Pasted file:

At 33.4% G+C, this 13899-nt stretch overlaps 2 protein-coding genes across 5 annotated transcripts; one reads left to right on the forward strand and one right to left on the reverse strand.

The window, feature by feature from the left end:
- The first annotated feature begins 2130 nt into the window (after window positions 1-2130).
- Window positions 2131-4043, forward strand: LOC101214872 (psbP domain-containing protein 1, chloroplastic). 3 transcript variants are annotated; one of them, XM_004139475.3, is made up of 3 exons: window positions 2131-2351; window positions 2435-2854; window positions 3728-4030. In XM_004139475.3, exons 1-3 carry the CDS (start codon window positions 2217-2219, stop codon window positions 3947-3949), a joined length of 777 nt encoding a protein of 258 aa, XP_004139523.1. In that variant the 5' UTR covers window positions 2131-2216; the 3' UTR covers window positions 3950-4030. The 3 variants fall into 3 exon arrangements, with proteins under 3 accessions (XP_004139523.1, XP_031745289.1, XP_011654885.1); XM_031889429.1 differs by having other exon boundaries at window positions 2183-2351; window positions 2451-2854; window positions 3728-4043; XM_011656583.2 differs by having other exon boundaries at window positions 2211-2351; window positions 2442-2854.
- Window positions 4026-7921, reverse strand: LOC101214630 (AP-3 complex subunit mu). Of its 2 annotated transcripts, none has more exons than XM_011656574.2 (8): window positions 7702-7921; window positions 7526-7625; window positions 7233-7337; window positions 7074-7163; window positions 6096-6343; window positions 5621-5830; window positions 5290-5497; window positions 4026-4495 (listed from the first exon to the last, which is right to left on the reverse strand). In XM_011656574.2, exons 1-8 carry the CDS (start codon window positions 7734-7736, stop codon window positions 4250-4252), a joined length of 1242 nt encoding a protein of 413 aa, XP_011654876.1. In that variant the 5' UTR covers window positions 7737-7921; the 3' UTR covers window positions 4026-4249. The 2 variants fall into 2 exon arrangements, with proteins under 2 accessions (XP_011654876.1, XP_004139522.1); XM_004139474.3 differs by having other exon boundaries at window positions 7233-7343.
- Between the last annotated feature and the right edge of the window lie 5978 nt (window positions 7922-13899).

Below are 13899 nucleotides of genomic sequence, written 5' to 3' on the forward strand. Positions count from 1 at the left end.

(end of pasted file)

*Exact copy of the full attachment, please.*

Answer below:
At 33.4% G+C, this 13899-nt stretch overlaps 2 protein-coding genes across 5 annotated transcripts; one reads left to right on the forward strand and one right to left on the reverse strand.

The window, feature by feature from the left end:
- The first annotated feature begins 2130 nt into the window (after window positions 1-2130).
- Window positions 2131-4043, forward strand: LOC101214872 (psbP domain-containing protein 1, chloroplastic). 3 transcript variants are annotated; one of them, XM_004139475.3, is made up of 3 exons: window positions 2131-2351; window positions 2435-2854; window positions 3728-4030. In XM_004139475.3, exons 1-3 carry the CDS (start codon window positions 2217-2219, stop codon window positions 3947-3949), a joined length of 777 nt encoding a protein of 258 aa, XP_004139523.1. In that variant the 5' UTR covers window positions 2131-2216; the 3' UTR covers window positions 3950-4030. The 3 variants fall into 3 exon arrangements, with proteins under 3 accessions (XP_004139523.1, XP_031745289.1, XP_011654885.1); XM_031889429.1 differs by having other exon boundaries at window positions 2183-2351; window positions 2451-2854; window positions 3728-4043; XM_011656583.2 differs by having other exon boundaries at window positions 2211-2351; window positions 2442-2854.
- Window positions 4026-7921, reverse strand: LOC101214630 (AP-3 complex subunit mu). Of its 2 annotated transcripts, none has more exons than XM_011656574.2 (8): window positions 7702-7921; window positions 7526-7625; window positions 7233-7337; window positions 7074-7163; window positions 6096-6343; window positions 5621-5830; window positions 5290-5497; window positions 4026-4495 (listed from the first exon to the last, which is right to left on the reverse strand). In XM_011656574.2, exons 1-8 carry the CDS (start codon window positions 7734-7736, stop codon window positions 4250-4252), a joined length of 1242 nt encoding a protein of 413 aa, XP_011654876.1. In that variant the 5' UTR covers window positions 7737-7921; the 3' UTR covers window positions 4026-4249. The 2 variants fall into 2 exon arrangements, with proteins under 2 accessions (XP_011654876.1, XP_004139522.1); XM_004139474.3 differs by having other exon boundaries at window positions 7233-7343.
- Between the last annotated feature and the right edge of the window lie 5978 nt (window positions 7922-13899).

Below are 13899 nucleotides of genomic sequence, written 5' to 3' on the forward strand. Positions count from 1 at the left end.